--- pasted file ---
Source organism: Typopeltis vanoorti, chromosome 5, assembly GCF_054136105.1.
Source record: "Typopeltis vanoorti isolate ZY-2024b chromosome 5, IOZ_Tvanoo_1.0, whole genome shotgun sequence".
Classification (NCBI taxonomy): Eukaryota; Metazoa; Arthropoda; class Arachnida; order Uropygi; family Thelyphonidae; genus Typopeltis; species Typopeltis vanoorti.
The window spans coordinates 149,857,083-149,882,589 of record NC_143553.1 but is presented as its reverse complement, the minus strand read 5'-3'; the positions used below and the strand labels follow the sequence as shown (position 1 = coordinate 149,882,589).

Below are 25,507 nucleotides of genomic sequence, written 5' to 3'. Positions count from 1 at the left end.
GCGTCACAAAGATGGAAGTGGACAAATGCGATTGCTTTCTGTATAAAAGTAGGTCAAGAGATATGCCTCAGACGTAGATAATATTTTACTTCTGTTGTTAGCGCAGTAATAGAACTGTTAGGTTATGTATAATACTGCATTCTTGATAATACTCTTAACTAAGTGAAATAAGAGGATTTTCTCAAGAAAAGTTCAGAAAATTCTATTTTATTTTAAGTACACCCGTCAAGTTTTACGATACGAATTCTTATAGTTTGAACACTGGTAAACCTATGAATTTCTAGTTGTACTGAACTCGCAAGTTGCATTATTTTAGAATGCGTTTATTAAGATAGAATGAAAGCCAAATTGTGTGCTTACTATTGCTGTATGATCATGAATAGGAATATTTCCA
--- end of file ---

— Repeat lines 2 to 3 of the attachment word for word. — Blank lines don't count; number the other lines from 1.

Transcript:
Source record: "Typopeltis vanoorti isolate ZY-2024b chromosome 5, IOZ_Tvanoo_1.0, whole genome shotgun sequence".
Classification (NCBI taxonomy): Eukaryota; Metazoa; Arthropoda; class Arachnida; order Uropygi; family Thelyphonidae; genus Typopeltis; species Typopeltis vanoorti.